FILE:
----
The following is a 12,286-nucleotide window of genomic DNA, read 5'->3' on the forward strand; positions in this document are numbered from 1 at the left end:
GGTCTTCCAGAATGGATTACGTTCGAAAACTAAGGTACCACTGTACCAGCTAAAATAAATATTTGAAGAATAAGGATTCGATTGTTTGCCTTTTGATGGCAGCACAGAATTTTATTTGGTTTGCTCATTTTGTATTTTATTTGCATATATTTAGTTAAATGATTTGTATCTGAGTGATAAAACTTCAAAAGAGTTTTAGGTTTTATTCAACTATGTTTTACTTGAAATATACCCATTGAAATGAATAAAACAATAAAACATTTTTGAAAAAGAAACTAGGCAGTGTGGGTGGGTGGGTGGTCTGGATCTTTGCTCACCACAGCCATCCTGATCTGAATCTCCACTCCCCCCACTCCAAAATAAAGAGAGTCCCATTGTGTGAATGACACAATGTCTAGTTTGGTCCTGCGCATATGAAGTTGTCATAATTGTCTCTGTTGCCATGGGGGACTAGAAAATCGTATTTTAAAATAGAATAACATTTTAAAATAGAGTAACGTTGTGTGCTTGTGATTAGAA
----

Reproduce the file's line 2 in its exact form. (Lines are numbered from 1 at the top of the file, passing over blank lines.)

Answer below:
GGTCTTCCAGAATGGATTACGTTCGAAAACTAAGGTACCACTGTACCAGCTAAAATAAATATTTGAAGAATAAGGATTCGATTGTTTGCCTTTTGATGGCAGCACAGAATTTTATTTGGTTTGCTCATTTTGTATTTTATTTGCATATATTTAGTTAAATGATTTGTATCTGAGTGATAAAACTTCAAAAGAGTTTTAGGTTTTATTCAACTATGTTTTACTTGAAATATACCCATTGAAATGAATAAAACAATAAAACATTTTTGAAAAAGAAACTAGGCAGTGTGGGTGGGTGGGTGGTCTGGATCTTTGCTCACCACAGCCATCCTGATCTGAATCTCCACTCCCCCCACTCCAAAATAAAGAGAGTCCCATTGTGTGAATGACACAATGTCTAGTTTGGTCCTGCGCATATGAAGTTGTCATAATTGTCTCTGTTGCCATGGGGGACTAGAAAATCGTATTTTAAAATAGAATAACATTTTAAAATAGAGTAACGTTGTGTGCTTGTGATTAGAA